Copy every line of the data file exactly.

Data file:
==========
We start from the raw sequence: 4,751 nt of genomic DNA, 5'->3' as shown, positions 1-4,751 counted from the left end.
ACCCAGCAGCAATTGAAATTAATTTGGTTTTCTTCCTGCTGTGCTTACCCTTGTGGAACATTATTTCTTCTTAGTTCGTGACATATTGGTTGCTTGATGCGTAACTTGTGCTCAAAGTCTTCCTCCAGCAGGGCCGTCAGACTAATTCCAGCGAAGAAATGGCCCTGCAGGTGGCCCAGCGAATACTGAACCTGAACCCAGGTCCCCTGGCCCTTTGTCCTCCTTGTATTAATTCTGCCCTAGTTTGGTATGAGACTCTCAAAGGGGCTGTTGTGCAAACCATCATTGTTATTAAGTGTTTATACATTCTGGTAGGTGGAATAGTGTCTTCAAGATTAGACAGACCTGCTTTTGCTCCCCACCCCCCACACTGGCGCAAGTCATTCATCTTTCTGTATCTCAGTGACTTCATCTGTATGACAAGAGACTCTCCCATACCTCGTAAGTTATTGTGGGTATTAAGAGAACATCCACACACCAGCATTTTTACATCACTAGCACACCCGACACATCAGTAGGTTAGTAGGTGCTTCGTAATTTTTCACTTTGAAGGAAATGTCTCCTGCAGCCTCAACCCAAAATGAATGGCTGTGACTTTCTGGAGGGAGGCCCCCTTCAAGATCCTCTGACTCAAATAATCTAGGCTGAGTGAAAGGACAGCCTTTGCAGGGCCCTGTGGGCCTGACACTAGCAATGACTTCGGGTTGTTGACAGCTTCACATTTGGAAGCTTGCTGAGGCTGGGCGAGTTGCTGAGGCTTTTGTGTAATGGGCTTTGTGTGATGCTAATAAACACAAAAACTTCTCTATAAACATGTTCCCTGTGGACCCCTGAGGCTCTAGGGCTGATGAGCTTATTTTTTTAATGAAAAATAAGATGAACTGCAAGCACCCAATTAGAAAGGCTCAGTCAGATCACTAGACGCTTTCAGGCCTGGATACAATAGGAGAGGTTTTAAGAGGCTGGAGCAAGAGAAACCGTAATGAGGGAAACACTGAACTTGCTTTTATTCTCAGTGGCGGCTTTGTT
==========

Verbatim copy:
We start from the raw sequence: 4,751 nt of genomic DNA, 5'->3' as shown, positions 1-4,751 counted from the left end.
ACCCAGCAGCAATTGAAATTAATTTGGTTTTCTTCCTGCTGTGCTTACCCTTGTGGAACATTATTTCTTCTTAGTTCGTGACATATTGGTTGCTTGATGCGTAACTTGTGCTCAAAGTCTTCCTCCAGCAGGGCCGTCAGACTAATTCCAGCGAAGAAATGGCCCTGCAGGTGGCCCAGCGAATACTGAACCTGAACCCAGGTCCCCTGGCCCTTTGTCCTCCTTGTATTAATTCTGCCCTAGTTTGGTATGAGACTCTCAAAGGGGCTGTTGTGCAAACCATCATTGTTATTAAGTGTTTATACATTCTGGTAGGTGGAATAGTGTCTTCAAGATTAGACAGACCTGCTTTTGCTCCCCACCCCCCACACTGGCGCAAGTCATTCATCTTTCTGTATCTCAGTGACTTCATCTGTATGACAAGAGACTCTCCCATACCTCGTAAGTTATTGTGGGTATTAAGAGAACATCCACACACCAGCATTTTTACATCACTAGCACACCCGACACATCAGTAGGTTAGTAGGTGCTTCGTAATTTTTCACTTTGAAGGAAATGTCTCCTGCAGCCTCAACCCAAAATGAATGGCTGTGACTTTCTGGAGGGAGGCCCCCTTCAAGATCCTCTGACTCAAATAATCTAGGCTGAGTGAAAGGACAGCCTTTGCAGGGCCCTGTGGGCCTGACACTAGCAATGACTTCGGGTTGTTGACAGCTTCACATTTGGAAGCTTGCTGAGGCTGGGCGAGTTGCTGAGGCTTTTGTGTAATGGGCTTTGTGTGATGCTAATAAACACAAAAACTTCTCTATAAACATGTTCCCTGTGGACCCCTGAGGCTCTAGGGCTGATGAGCTTATTTTTTTAATGAAAAATAAGATGAACTGCAAGCACCCAATTAGAAAGGCTCAGTCAGATCACTAGACGCTTTCAGGCCTGGATACAATAGGAGAGGTTTTAAGAGGCTGGAGCAAGAGAAACCGTAATGAGGGAAACACTGAACTTGCTTTTATTCTCAGTGGCGGCTTTGTT